The shoot would be held at a client location about a three-and-a-half-hour drive from the photographer’s home. While there was a rough shot list presented, we suggested an advance location/tech scout to help flesh out the shot list with the client.

The client had let us know that they would be handling all location coordination, location styling, employee/staff talent, talent coordination, wardrobe/hair/makeup styling, and video editing. We then included a Client Provisions section within the Job Description to note who would handle these items.


The client didn’t have a prescribed shot list per se, but they had a general idea of what they wanted to capture. The client requested an estimate for a two-day shoot with “maybe 30 final images” and “3-5 minutes of video.” Based on the client and the intended content use, I initially advised the content licensing rate of $1,000/image and $5,500 for the video footage. Through subsequent conversations, we felt that the client might have a $60-70,000 project budget range and we placed the fees at $14,000/day. The photographer/director was comfortable with these fees as they were in line with previous projects they had done with similar clients.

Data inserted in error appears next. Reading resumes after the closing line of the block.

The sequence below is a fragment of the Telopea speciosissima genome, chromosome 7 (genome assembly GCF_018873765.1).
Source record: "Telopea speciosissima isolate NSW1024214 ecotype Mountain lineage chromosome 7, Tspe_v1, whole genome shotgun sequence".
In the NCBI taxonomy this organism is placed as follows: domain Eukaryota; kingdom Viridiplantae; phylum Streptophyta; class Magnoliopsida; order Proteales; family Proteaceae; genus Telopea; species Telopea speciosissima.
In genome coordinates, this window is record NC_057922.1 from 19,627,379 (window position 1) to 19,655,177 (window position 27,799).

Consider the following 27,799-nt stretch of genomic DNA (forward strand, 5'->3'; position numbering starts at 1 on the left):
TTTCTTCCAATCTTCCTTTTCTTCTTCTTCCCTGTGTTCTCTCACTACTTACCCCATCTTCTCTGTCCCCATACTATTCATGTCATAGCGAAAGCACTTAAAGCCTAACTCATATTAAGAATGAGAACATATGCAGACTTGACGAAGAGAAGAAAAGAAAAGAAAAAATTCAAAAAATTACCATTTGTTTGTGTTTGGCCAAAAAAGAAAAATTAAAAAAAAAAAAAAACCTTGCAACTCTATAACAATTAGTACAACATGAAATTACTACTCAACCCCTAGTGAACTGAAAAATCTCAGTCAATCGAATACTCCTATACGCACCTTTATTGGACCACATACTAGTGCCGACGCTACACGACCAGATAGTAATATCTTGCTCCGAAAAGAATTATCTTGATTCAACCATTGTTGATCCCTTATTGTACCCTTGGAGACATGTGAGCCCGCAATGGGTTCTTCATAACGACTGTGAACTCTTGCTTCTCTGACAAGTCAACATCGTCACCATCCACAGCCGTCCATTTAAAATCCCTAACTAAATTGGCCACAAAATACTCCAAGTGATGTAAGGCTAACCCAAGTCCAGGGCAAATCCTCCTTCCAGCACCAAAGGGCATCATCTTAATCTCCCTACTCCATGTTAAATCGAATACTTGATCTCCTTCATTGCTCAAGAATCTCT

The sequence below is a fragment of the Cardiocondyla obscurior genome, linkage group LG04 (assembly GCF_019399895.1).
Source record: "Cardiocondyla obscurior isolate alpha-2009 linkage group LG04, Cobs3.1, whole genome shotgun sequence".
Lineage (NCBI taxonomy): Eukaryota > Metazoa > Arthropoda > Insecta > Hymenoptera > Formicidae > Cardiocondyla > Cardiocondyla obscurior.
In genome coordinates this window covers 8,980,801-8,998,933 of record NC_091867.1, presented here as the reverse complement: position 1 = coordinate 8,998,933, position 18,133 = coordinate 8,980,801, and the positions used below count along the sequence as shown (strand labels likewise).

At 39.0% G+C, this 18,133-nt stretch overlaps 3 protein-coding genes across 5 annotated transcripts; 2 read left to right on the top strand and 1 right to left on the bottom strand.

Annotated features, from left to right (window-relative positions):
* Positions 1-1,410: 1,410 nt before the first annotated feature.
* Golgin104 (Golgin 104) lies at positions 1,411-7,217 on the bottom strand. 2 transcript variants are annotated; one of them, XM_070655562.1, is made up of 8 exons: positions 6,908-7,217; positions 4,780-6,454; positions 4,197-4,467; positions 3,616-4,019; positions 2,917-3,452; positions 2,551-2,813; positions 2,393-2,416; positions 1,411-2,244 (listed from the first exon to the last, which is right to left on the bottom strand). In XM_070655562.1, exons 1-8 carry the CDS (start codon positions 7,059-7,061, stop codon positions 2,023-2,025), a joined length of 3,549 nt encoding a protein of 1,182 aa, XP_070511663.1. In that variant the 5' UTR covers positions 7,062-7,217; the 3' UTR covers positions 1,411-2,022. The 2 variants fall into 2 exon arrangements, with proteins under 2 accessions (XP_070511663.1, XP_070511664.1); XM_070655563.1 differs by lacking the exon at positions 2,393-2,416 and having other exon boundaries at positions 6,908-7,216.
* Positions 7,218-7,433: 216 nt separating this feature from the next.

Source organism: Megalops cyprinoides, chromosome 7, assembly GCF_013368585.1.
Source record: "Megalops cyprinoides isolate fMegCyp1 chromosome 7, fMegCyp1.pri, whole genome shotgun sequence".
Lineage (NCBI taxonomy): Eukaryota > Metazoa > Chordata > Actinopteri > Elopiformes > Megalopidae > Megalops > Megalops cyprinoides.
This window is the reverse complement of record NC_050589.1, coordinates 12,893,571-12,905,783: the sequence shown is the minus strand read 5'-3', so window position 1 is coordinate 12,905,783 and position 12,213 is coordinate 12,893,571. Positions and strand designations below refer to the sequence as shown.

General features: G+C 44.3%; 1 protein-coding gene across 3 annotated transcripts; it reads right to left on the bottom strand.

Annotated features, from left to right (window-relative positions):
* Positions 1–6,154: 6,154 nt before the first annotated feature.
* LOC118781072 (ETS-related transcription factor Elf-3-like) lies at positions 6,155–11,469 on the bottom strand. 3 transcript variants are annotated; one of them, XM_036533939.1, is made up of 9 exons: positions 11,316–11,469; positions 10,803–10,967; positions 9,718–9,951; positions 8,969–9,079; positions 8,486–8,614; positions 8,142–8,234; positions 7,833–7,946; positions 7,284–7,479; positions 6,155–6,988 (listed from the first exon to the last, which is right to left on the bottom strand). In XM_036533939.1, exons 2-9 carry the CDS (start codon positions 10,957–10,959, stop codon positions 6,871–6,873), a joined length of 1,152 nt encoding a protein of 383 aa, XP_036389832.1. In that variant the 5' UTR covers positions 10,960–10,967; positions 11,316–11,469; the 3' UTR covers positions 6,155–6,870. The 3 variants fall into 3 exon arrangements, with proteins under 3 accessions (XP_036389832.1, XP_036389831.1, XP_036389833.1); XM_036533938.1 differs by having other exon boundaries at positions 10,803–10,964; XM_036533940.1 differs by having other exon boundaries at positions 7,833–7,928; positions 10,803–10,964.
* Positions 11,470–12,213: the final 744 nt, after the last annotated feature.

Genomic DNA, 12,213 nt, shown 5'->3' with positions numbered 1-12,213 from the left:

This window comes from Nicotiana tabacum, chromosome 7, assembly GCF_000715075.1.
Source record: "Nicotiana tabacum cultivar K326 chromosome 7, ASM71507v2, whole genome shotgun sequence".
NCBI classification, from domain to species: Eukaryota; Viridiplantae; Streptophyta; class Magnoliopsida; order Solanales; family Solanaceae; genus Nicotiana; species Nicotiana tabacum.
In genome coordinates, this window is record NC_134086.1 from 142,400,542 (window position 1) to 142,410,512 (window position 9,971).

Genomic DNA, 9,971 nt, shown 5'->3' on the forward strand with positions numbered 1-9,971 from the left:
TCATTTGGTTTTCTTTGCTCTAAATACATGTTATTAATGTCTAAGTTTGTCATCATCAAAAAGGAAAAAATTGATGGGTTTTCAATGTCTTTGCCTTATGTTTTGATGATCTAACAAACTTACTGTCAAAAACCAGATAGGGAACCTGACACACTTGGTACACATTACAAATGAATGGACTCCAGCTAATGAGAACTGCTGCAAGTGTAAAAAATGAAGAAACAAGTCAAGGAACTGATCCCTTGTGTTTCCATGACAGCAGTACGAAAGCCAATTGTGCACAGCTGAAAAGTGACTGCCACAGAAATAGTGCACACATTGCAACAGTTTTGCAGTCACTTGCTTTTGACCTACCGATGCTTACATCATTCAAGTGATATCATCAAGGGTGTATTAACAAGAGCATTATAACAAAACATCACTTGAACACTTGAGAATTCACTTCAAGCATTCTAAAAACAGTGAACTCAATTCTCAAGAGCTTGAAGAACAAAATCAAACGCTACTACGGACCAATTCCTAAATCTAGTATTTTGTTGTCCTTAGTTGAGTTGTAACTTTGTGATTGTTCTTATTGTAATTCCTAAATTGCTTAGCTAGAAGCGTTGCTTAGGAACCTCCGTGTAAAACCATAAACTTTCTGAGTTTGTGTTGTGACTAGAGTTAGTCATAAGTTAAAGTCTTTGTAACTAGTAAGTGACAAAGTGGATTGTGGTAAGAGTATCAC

This $28,000 fee would include 2 days of on-site content creation with use of up to 30 images and up to 5 minutes of video content. Our estimate included a line stating the cost of additional images to be $1,350/ea including up to 1 hour of retouching. I added $1,000 for the photographer to scout the location in advance of the shoot. In an attempt to be competitive and keep the bottom line lower (with the creative fees intact), we also included the photographer/director’s 4 travel days.